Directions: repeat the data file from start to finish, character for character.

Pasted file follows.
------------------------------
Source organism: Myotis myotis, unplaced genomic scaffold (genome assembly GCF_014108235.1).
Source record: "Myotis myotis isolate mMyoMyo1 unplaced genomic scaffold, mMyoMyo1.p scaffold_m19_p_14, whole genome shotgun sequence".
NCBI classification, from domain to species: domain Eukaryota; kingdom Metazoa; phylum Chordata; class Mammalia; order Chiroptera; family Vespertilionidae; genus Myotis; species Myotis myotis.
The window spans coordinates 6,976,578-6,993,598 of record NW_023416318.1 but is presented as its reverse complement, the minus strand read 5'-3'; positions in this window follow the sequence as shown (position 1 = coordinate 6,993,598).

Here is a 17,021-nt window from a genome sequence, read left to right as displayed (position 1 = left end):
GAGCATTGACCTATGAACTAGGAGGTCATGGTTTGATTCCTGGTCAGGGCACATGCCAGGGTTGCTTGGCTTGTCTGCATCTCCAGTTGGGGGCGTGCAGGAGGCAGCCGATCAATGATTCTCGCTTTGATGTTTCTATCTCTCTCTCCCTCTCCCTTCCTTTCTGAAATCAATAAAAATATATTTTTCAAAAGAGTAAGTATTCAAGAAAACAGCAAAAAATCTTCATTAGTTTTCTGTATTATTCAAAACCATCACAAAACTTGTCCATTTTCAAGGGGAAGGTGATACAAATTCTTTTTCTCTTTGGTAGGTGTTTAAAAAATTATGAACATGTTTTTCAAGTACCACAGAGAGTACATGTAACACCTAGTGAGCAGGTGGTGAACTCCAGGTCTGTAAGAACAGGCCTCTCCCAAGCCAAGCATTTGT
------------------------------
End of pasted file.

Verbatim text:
Source organism: Myotis myotis, unplaced genomic scaffold (genome assembly GCF_014108235.1).
Source record: "Myotis myotis isolate mMyoMyo1 unplaced genomic scaffold, mMyoMyo1.p scaffold_m19_p_14, whole genome shotgun sequence".
NCBI classification, from domain to species: domain Eukaryota; kingdom Metazoa; phylum Chordata; class Mammalia; order Chiroptera; family Vespertilionidae; genus Myotis; species Myotis myotis.
The window spans coordinates 6,976,578-6,993,598 of record NW_023416318.1 but is presented as its reverse complement, the minus strand read 5'-3'; positions in this window follow the sequence as shown (position 1 = coordinate 6,993,598).

Here is a 17,021-nt window from a genome sequence, read left to right as displayed (position 1 = left end):
GAGCATTGACCTATGAACTAGGAGGTCATGGTTTGATTCCTGGTCAGGGCACATGCCAGGGTTGCTTGGCTTGTCTGCATCTCCAGTTGGGGGCGTGCAGGAGGCAGCCGATCAATGATTCTCGCTTTGATGTTTCTATCTCTCTCTCCCTCTCCCTTCCTTTCTGAAATCAATAAAAATATATTTTTCAAAAGAGTAAGTATTCAAGAAAACAGCAAAAAATCTTCATTAGTTTTCTGTATTATTCAAAACCATCACAAAACTTGTCCATTTTCAAGGGGAAGGTGATACAAATTCTTTTTCTCTTTGGTAGGTGTTTAAAAAATTATGAACATGTTTTTCAAGTACCACAGAGAGTACATGTAACACCTAGTGAGCAGGTGGTGAACTCCAGGTCTGTAAGAACAGGCCTCTCCCAAGCCAAGCATTTGT